His book is unusual in other ways as well. For one thing, it is one of the few prison memoirs of this period of Brazilian history—of which there are dozens and dozens—not written by a university-educated person in a society where, in 1960, only 1 percent of adults had received any higher education. Like most workers in São Paulo in 1960, Martins had finished only three grades and part of the fourth and thus had not graduated primary school. Yet his political militancy had made him an autodidact with a vast breadth of written knowledge and a capacity to use words, even in their most alienated written form.22 It is a very personal book, full of slang, humor, and wry observations about human strengths and weaknesses.
Fair minded and not harshly judgmental, Tempo de cárcere is very much the expression of a new desire—perhaps reflecting an imagined audience or Martins’s life stage—to provide an account of his self as he experienced these events. It deviated, in other words, from the more classically “communist” book he published in 1989, four years after the end of the dictatorship. Um depoimento político (55 anos do PCB) is oddly impersonal and distant in tone and full of rote communist political “analysis.” In his jail memoir, by contrast, he had stepped away from the explicitly political by offering unusually rich and self-conscious reflections. The writing of his prison memoir may have even been a welcome break from a hectic half-century career as a local and national leader of metalworker unions, a politician, and a communist with significant international travel—including the Soviet bloc—who had faced down a never-ending barrage of police persecution, arrests, and beatings.
Along with a few others,23 Martins’s book is a neglected Brazilian classic in a genre where it seems that every radical intellectual of a certain age feels the need to put his experience on paper. Moreover, they often do so with a sense of outrage at what was done to them—this is especially true for those who took up arms—that can seem both class-inflected and at odds with the revolutionary politics they claimed to embrace at the time. In this regard, we might contrast professional revolutionaries from the amateurs of the student New Left of the late 1960s. This can be seen in a 2012 interview with a working-class communist from ABC. Derley José de Carvalho joined the PCB as a young machinist before breaking away, with his three brothers, and embracing armed struggle after 1964 (he is the only survivor). Talking about his travails at the hands of the police, he observed that “I don’t much like to say ‘I was tortured, this or that happened.’ For me, this is very unfair (sacana). I didn’t enter the movement by following a piper’s call (de gaiato). I knew what I wanted. I wanted a revolution and I still do, even today,” not the “liberal democracy of the capitalist system.”24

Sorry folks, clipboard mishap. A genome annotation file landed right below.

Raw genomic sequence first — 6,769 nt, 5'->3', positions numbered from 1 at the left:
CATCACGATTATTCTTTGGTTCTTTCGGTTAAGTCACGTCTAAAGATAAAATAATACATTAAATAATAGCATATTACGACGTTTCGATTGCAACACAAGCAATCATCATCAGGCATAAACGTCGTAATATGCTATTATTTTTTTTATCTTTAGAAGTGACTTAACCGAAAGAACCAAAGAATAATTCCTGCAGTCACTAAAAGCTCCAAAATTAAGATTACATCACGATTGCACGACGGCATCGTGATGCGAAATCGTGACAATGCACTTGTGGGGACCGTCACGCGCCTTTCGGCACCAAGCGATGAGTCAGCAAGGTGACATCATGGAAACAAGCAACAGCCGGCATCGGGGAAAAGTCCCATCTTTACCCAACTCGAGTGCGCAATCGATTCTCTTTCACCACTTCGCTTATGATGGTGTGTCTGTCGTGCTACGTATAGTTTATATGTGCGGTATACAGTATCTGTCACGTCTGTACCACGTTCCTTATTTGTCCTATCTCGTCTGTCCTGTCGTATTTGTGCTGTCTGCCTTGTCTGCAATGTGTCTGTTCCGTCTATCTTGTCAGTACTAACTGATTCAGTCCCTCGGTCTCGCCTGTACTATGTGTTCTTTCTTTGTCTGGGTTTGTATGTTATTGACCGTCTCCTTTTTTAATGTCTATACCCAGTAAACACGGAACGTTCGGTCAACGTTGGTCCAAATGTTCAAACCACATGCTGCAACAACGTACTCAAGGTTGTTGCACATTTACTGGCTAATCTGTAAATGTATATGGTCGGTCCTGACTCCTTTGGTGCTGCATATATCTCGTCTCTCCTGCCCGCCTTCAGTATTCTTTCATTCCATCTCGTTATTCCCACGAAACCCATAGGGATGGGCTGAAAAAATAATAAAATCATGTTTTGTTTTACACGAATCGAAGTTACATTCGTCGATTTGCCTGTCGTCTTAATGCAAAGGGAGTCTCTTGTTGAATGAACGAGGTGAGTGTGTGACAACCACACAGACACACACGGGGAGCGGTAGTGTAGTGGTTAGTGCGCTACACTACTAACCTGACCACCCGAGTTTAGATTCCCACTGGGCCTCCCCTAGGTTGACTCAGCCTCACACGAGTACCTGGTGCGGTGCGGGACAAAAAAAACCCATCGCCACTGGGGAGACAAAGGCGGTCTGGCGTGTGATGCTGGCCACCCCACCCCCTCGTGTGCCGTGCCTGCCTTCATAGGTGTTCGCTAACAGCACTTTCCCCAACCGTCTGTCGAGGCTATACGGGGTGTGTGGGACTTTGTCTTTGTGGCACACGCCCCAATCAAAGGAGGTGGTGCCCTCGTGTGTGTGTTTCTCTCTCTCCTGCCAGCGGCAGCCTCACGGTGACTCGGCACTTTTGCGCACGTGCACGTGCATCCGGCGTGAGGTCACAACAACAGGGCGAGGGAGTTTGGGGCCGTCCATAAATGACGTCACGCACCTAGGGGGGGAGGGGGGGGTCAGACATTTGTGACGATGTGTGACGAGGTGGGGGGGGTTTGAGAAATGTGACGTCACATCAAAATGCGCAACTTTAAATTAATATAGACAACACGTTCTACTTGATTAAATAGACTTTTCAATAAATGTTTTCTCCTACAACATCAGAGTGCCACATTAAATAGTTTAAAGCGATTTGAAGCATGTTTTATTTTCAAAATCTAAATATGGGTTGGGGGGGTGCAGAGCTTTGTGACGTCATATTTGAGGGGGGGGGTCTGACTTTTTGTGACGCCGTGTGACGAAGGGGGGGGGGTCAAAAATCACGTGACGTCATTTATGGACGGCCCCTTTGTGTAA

The consistency and coherence of this Bolshevik faith was clear even in unusually personal work like Tempo de cárcere, in which the Russian Revolution is invoked on the very last of the 208 pages: “Despite the violence, affronts, and tortures, I am now more securely convinced than ever of the justice of the noble and majestic ideas of Marxism-Leninism” that emerged from the “largest revolutionary event that shook the world” in the twentieth century: “the Great Socialist Revolution of October 1917 in Czarist Russia . . . [which was] a gigantic leap forward for humanity.” In another reference to the Soviet Union, he declared that the Russian Revolution had advanced the goal of “world proletarian revolution” despite the claims to the contrary he heard from so-called revolutionaries in jail who were viscerally anti-Soviet.25
This declaration of faith reveals a truth that should not be ignored. It is impossible to talk about the Russian Revolution without taking “Marxism-Leninism” and “proletarian revolution” seriously.26 These words had become the life project of tens of thousands of men and women who lived in oppressive societies far away from the Russian empire (7,800 miles separates Petrograd from Porto Alegre). Their revolutionary faith in the communist utopia seems inconceivable in our twenty-first-century world, but this anniversary requires us to contemplate both revolution—as in reform versus revolution—and what it meant to be a revolutionary. Revolutionaries, it is clear, are made, not born; they choose to act radically rather than merely adhere to what exists, and they are always different from those they aspire to lead or in whose name they speak. But what they did and confronted in their lives—with more or less courage (the great drama of the revolutionary prison memoir is about holding true)—required a powerful faith in a future utopia that few can believe in today in such a simple way. Their option was not to temporize, to weigh this and that, or to hold limply to a path of disapproval of the state of things or merely wish for a better or more just world. In their determination, they embraced a fight that they knew would bring more grief than happiness.27